County’s equipment past due for replacement
Shop foreman Chad Lamansky of Jefferson County Secondary Road Department shared a list of department vehicles and a 10 to 11 year cycle replacement schedule at the board of supervisors meeting Monday.
The department has nine (road grader) maintainer vehicles and seven maintainer districts; 12 plow trucks and eight snowplow routes.
“I inherited a backlog of replacement cycles and things are getting past due for replacement,” said Lamansky. “Equipment costs increase 4 percent each year.
“Back in 2002 and prior, the department was buying equipment in pairs, and in 2005 bought three maintainers at once,” he said. “Now, we’re beginning to feel the effects of holding the budget down. Vehicles haven’t been replaced on schedule.
“The longer we hold on to the maintainers, the more they break down.”
Lamansky said the newest dozer in the department is a 1982 model and the oldest is a 1976 model. Road equipment vehicles cannot be compared to personal vehicles for mileage wear and tear.
“These vehicles get used hard and are exposed to sand, salt, hauling and twisting,” he said.
“I just finished making $40,000 in repairs on a Deere that has a $35,000 trade-in value. I am open to suggestions about what to do for replacing some of the equipment.”
Supervisor Dick Reed asked what number is realistically needed.
“What should we be budgeting?” asked Reed. “How much is needed to catch-up, and then what should we be budgeting each year?”
County Engineer Scott Cline said in 2012 the department’s budget for new equipment was $200,000. In 2013, the new equipment budget for Secondary Roads increased to $350,000.
“In 2014, $350,000 isn’t going to cut it,” said Cline.
Supervisor Becky Schmitz said her calculations put replacing old equipment at $2 million.
“Scott, what should the budget [for new equipment] be?” asked supervisor chairman Lee Dimmitt.
“The next level would be $500,000,” said Cline. “It would make more of a dent in our replacement schedule.”
Reed asked if the department conducts regular inspections to keep up maintenance to extend the life of vehicles. He suggested a checklist similar to what pilots use before each takeoff.
Drivers conduct inspections and are responsible for oil changes and routine maintenance items of vehicles, said Lamansky.
Cline said having a checklist with a walk around each vehicle could be implemented.
Audience member Don Sanders suggested the department might want to purchase an Ultraprobe, a digital ultrasonic detection hand-held device, retailing around $2,000 that can detect vehicle deficiencies before they are seen.
“Budget planning time is coming up — this is good timing,” said Reed. “Scott told us last week about the costs to upgrade all county hard surface roads, and now Chad is showing us equipment replacement costs.”
The supervisors thanked Lamansky for pulling together the charts and graphs with the number of hours on each vehicle and the replacement cycle, then moved on to discuss the department’s request to purchase a wheeled excavator.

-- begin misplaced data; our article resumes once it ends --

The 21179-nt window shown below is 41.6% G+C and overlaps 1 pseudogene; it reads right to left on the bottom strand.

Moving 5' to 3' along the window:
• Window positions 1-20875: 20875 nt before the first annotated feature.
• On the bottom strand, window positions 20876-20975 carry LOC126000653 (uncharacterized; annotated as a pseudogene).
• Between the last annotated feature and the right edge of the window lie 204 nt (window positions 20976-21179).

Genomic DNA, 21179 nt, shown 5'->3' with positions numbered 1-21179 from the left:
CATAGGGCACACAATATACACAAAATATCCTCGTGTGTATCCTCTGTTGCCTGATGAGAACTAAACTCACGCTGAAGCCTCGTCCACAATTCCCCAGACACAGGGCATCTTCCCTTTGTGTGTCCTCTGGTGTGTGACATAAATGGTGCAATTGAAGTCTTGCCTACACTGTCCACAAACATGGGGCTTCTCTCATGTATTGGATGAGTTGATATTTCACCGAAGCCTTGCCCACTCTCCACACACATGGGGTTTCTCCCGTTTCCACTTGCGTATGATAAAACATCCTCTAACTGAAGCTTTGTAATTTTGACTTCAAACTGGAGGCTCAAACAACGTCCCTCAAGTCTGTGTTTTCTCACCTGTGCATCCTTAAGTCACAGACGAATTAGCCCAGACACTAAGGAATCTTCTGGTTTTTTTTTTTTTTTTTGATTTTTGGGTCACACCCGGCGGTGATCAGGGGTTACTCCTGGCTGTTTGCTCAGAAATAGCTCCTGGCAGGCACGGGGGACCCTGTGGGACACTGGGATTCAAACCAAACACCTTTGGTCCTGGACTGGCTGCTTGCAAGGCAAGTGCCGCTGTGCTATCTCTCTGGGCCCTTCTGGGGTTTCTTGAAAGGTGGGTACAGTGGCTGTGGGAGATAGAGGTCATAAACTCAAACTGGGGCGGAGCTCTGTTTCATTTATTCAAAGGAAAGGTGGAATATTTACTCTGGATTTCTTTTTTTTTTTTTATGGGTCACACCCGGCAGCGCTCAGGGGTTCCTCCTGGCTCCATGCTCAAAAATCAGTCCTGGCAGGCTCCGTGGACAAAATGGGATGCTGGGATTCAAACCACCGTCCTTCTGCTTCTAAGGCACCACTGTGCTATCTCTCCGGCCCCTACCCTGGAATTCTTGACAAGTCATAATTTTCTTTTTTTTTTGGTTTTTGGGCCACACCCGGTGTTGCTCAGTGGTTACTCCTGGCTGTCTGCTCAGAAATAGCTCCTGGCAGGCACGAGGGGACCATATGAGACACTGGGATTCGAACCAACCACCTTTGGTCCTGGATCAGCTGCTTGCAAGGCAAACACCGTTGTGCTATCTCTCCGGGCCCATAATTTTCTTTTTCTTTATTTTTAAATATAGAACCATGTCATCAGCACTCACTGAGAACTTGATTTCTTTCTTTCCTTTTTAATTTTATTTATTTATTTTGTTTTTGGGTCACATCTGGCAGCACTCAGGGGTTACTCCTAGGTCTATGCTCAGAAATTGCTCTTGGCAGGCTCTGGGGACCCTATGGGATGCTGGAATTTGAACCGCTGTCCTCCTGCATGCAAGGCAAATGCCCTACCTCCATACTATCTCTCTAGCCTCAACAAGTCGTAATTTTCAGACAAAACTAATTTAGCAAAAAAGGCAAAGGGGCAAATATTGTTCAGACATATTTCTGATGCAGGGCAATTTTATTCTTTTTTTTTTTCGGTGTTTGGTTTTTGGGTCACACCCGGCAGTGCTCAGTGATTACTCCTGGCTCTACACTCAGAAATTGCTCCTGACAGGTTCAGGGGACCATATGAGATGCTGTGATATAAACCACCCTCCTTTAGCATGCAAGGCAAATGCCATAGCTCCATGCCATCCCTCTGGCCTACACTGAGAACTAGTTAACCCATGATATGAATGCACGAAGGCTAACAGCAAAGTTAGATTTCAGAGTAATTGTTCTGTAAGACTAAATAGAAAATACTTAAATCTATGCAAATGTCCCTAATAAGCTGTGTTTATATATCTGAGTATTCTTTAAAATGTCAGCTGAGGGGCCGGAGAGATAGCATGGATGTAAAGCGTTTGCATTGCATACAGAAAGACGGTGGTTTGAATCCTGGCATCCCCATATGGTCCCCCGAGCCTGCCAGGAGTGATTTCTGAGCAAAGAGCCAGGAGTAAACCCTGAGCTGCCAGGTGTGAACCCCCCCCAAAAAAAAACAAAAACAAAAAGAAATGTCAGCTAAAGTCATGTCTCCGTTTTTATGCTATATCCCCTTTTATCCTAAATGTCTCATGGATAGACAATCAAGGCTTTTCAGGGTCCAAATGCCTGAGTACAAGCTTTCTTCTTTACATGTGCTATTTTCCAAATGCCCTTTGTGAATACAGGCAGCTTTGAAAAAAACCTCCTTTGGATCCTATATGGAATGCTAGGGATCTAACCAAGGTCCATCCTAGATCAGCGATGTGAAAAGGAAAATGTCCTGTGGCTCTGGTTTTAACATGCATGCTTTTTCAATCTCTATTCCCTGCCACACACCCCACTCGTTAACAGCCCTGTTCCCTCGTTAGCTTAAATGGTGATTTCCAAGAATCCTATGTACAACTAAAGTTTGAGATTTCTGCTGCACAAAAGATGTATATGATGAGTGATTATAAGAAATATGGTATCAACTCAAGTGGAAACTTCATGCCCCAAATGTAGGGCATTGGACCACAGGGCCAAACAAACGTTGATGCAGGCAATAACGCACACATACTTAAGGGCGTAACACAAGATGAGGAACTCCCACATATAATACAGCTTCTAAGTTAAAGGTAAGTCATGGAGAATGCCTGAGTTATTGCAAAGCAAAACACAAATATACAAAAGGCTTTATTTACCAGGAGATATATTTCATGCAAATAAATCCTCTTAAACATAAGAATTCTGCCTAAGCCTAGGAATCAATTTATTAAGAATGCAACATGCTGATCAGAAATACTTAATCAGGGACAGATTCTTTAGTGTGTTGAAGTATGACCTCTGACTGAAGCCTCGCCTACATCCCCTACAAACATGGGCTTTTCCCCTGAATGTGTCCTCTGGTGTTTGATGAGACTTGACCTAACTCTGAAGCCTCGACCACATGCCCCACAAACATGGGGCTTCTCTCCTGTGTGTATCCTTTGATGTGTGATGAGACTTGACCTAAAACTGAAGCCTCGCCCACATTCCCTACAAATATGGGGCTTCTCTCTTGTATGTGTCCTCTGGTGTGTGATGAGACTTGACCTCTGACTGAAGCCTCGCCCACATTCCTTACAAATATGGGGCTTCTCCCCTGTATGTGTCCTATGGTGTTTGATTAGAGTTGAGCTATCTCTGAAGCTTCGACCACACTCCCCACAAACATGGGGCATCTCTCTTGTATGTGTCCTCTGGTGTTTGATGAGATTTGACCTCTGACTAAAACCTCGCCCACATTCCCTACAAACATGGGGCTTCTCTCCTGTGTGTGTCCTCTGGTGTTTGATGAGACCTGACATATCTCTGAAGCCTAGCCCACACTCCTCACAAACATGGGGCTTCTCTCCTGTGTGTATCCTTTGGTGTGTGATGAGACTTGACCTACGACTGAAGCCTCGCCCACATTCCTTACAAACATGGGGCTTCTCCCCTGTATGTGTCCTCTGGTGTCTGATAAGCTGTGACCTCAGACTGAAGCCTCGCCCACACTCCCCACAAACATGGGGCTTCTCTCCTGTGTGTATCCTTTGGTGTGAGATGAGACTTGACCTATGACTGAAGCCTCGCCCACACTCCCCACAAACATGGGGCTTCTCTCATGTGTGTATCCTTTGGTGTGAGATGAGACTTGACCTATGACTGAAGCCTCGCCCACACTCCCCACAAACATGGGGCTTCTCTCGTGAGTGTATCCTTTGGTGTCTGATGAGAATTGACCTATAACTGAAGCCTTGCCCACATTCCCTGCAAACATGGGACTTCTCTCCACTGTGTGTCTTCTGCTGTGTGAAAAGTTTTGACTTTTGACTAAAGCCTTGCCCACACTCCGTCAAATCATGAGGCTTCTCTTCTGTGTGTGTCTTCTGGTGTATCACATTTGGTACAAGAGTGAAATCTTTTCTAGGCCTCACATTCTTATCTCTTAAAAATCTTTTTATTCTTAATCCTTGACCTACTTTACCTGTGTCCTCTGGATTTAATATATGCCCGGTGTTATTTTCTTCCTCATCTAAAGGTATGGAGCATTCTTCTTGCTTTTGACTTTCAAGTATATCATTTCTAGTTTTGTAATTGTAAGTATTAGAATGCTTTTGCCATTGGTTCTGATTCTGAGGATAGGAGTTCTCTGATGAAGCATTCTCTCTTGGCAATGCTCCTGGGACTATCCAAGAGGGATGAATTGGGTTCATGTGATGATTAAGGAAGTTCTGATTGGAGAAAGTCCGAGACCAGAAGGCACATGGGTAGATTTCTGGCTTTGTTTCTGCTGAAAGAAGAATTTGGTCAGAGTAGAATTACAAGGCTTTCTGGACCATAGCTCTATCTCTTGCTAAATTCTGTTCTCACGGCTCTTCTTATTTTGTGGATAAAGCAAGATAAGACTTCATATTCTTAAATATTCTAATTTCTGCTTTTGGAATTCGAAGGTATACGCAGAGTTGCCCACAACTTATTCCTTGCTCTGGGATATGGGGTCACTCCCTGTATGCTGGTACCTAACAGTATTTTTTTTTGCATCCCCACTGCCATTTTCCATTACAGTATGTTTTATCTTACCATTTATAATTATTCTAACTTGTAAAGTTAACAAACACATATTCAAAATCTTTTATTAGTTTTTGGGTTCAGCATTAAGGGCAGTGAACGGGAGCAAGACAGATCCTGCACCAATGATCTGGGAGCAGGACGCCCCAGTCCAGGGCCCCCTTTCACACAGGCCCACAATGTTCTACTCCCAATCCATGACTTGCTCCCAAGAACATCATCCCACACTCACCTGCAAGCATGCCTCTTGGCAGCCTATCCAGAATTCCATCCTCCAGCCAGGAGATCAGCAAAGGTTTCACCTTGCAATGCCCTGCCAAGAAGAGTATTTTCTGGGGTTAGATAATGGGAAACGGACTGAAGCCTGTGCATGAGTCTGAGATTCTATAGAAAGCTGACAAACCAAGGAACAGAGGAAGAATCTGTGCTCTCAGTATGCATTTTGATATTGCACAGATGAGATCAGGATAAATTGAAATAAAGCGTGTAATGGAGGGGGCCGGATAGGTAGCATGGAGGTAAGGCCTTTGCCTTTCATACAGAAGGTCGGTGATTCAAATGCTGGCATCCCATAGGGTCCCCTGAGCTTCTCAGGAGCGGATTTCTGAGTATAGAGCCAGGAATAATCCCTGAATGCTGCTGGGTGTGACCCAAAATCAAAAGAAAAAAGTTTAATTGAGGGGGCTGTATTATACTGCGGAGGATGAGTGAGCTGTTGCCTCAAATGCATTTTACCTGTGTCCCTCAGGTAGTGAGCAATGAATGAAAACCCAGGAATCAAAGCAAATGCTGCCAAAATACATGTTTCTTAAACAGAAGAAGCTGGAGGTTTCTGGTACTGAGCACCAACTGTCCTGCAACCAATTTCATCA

Cline had broached the subject in June, asking to replace a 17-year-old John Deere excavator that needs more repair work than it is worth. Reed had agreed the department needed it but had asked Cline to wait until further into the budget year.
Cline had researched models and said his operators test-drove both a wheeled John Deere and Caterpillar models and preferred the Caterpillar. Buying another Caterpillar also will allow operators to switch between the department’s other Caterpillar machine and share attachments.
In June, Cline said the Caterpillar dealer was offering a good deal: “If we ordered it now, it would be delivered mid-November, which is when payment would be due,” said Cline. “The price will increase if delivery is taken in 2014.”
Monday, Cline said the price has gone up about $6,000, but the warranty has been extended from 3 to 5 years. Delivery would be in March. He wouldn’t publicize the price tag until next week.
“We got to the end of the budget last year and had a hard time putting enough rock down on roads,” said Reed. “We may want to wait.”
Cline said federal flood repair money didn’t come in on time, which is why his department was short for rock purchases at the end of the budget year.
Reed asked if the purchase should be bid.
“I want a model with interchangeable parts with something we already use,” said Cline. “I’m asking if we can just go with the Cat.”
“If it was for my own business, no problem,” said Reed. “I’d have a tendency to say, OK, buy it [the Caterpillar model]. But it’s the taxpayers’ money.”
County assessor Sheri Blough-Neff said it isn’t always the lowest quote that is the best deal.
“Getting the most bang for your buck is a good use of taxpayers’ money,” she said.
Reed then said he’d make a motion for Cline to purchase the caterpillar wheeled excavator if the county attorney would research the amount of spending is required to go to a bid.
“We don’t have to take the lowest bid if we have a reason,” said Reed. “And you’ve given us a reason.”
In other business Monday, the supervisors reviewed a draft of the 28E Agreement among Des Moines, Henry, Lee, Louisa, Van Buren and Washington counties to establish a state-mandated health services region. Jefferson County has asked to join the Southeast Iowa region because the state denied its request to remain a stand-alone, one-county region.
Dimmitt had questions about the funding.
“It seems each county will contribute $1 per capita and all equalization funding,” he said. “They’re talking about levy dollars as well as equalization dollars to be managed by a fiscal agency governing board.
“I don’t know if that’s fair because different counties receive various equalization percentages. Lee County receives none; Keokuk County receives only $600 and we [Jefferson County] get $187,000,” said Dimmitt. “I want to check into this further before signing the agreement.”